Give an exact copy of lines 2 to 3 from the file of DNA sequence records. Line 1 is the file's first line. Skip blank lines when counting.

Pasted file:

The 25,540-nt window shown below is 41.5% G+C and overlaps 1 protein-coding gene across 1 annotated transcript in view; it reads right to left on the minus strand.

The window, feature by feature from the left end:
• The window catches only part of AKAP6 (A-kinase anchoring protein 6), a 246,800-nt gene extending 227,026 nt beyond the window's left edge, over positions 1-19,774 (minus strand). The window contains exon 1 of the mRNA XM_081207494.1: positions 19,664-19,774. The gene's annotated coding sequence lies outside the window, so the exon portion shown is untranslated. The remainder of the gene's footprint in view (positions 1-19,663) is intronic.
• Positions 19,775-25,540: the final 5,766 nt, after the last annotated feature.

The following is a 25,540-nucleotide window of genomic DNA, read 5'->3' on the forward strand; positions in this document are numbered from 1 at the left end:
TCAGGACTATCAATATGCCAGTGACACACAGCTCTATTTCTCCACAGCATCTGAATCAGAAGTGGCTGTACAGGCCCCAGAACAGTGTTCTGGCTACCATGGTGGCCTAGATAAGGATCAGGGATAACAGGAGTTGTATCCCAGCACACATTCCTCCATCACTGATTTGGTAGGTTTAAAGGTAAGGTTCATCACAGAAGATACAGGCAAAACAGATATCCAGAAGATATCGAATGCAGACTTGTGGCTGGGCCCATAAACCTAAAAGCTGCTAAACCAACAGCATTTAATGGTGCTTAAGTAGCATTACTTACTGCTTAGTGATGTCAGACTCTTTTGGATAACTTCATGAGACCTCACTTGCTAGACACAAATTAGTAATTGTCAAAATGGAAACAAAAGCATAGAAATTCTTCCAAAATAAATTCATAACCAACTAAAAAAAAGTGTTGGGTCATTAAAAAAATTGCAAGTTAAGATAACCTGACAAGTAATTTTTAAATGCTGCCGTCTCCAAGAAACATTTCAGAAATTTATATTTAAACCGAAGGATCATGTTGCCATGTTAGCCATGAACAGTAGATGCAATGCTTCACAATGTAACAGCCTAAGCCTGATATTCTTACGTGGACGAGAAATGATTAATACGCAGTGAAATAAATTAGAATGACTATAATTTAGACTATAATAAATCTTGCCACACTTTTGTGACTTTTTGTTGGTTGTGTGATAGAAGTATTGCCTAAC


The window, feature by feature from the left end:
• The window catches only part of AKAP6 (A-kinase anchoring protein 6), a 246,800-nt gene extending 227,026 nt beyond the window's left edge, over positions 1-19,774 (minus strand). The window contains exon 1 of the mRNA XM_081207494.1: positions 19,664-19,774. The gene's annotated coding sequence lies outside the window, so the exon portion shown is untranslated. The remainder of the gene's footprint in view (positions 1-19,663) is intronic.